By Mark Felsenthal
WASHINGTON Nov 3 President Barack Obama told
emergency response officials on Saturday to cut through
government "red tape" and work without delay to help areas
ravaged by monster storm Sandy to return to normal as quickly as
"There's nothing more important than getting this right,"
the president said at a briefing with officials from the Federal
Emergency Management Administration, the Department of Homeland
Security, and state and local governments.
With the presidential election four days away, the
destructive storm has shifted some of the focus away from
Obama's tight race with Republican Mitt Romney. While the
natural disaster has afforded the president an opportunity to
rise above the fray of campaigning, it has also raised the
stakes for him to show his administration can respond quickly
and effectively in a crisis.
Obama spoke by video conference with the governors of New
York, New Jersey and Connecticut and municipal officials to
discuss efforts to help the East Coast states reeling from
Monday's storm that left 110 dead, millions without power, and
whole neighborhoods destroyed by flooding.
"We still have a long way to go to make sure that the people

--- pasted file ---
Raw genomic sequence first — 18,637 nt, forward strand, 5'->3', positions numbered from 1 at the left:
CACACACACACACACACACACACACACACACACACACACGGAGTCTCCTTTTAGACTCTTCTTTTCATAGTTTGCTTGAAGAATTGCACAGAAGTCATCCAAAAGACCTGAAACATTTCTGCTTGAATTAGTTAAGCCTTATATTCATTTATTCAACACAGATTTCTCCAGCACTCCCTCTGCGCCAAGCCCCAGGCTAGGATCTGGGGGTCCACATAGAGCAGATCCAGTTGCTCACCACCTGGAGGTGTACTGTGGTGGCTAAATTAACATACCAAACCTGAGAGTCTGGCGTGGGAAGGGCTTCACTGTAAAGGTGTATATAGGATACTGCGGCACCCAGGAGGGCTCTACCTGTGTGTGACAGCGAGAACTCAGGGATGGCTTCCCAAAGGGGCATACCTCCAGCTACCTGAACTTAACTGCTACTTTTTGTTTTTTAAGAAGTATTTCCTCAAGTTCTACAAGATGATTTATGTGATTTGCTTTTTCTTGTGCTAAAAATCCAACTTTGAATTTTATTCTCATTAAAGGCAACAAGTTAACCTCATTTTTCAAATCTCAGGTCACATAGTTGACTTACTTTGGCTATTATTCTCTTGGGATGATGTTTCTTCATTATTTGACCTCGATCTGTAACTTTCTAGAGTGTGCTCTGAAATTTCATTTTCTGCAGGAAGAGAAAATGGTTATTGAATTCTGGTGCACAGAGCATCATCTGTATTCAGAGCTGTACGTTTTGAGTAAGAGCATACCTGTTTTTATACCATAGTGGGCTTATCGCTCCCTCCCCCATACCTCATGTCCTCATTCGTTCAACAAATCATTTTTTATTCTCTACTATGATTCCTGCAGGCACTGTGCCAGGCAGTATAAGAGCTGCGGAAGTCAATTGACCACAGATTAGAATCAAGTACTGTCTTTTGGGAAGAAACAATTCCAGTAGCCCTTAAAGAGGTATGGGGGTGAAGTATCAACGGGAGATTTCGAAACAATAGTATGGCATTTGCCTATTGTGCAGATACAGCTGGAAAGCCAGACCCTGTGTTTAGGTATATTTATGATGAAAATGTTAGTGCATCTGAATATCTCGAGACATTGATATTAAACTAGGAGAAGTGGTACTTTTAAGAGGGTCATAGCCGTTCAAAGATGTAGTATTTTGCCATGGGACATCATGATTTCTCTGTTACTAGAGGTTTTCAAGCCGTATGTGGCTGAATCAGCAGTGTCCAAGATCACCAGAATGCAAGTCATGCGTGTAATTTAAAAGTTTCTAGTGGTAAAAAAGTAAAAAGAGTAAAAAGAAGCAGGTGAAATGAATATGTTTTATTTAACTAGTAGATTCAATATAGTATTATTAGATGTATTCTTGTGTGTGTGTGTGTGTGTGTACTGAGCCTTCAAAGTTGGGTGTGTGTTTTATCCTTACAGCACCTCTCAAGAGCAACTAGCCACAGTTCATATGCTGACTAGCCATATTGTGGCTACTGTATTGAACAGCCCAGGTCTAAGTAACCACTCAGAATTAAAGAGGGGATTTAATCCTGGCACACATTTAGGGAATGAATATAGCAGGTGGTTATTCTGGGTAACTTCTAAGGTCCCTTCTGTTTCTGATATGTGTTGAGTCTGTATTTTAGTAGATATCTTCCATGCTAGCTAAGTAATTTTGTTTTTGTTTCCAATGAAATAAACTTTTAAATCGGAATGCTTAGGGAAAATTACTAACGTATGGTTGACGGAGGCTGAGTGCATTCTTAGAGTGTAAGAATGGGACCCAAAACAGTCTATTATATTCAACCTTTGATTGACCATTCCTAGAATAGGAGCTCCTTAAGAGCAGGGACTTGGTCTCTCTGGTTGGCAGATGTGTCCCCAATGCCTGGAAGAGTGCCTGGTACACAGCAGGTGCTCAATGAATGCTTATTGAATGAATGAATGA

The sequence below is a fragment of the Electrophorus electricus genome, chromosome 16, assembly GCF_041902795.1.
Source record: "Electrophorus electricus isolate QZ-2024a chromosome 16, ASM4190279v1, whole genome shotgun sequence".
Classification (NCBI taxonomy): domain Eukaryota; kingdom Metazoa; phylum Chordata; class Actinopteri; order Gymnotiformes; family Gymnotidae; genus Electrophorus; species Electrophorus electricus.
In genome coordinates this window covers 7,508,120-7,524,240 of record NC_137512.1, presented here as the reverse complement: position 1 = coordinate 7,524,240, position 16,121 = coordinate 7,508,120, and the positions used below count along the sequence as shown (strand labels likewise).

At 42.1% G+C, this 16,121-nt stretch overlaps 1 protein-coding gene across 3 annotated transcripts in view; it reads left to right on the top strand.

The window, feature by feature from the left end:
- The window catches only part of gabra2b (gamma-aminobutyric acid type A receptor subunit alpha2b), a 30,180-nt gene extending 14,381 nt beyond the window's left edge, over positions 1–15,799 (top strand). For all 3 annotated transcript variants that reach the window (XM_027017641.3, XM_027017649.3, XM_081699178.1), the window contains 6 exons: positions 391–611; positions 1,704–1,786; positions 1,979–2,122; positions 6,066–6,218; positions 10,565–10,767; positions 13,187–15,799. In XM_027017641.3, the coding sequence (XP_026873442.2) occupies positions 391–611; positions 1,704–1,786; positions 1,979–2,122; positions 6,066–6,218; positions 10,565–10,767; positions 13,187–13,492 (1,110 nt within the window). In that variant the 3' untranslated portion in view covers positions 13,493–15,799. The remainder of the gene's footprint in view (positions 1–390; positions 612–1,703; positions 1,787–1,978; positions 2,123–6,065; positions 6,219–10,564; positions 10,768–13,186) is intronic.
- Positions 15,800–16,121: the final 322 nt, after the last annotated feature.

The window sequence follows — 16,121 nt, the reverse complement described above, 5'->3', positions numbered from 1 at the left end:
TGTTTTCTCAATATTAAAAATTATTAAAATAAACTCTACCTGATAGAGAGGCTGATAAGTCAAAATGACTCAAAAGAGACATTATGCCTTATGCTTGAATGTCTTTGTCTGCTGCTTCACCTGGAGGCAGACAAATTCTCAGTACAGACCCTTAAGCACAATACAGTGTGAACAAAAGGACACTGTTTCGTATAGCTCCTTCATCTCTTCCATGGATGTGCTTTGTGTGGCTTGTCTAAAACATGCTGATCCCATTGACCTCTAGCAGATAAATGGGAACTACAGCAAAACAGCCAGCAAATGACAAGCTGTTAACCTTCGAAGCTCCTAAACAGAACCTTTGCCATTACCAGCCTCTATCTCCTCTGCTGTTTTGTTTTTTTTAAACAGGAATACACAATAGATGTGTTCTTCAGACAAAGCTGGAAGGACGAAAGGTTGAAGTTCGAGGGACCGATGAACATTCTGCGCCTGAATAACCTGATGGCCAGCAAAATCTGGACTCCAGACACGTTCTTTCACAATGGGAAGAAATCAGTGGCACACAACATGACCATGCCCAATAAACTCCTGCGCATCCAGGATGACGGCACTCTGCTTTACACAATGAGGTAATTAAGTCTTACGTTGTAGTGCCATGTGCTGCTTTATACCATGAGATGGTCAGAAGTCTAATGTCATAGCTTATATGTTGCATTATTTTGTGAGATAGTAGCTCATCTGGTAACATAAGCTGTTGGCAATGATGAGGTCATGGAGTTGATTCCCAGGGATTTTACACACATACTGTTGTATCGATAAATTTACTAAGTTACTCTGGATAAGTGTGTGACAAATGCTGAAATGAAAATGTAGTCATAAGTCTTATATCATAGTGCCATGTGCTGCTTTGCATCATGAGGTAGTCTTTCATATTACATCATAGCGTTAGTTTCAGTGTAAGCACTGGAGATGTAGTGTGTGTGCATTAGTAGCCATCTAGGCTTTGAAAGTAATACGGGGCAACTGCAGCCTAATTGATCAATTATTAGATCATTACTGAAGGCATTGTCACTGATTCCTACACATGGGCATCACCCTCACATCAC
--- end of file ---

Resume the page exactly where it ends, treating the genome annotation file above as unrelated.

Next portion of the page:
of New Jersey, Connecticut, New York and some of the surrounding
areas get their basic needs taken care of," the president told
Obama said people working on rescue and relief efforts are
making a "120 percent" effort, but urged those providing
disaster relief to work without delay.
"We don't have patience for bureaucracy. We don't have
patience for red tape," the president said.
Relief efforts are focusing on restoring power and pumping
water out of flooded areas, Obama said.
"It's critical for us to get power on as quickly as
possible," he said. Military equipment was being brought in from
around the country to help with those efforts, the president
Relief work is also concentrated on meeting the needs of
people affected by the storm, removing debris, and positioning
National Guard to help getting transportation systems back to
normal, he added.
Patience had worn thin on Friday as millions remained
without power and many drivers waited in long lines for
The government moved to ease the fuel crunch by tapping
strategic reserves and buying millions of gallons of gasoline
and diesel to be trucked to storm-damaged areas.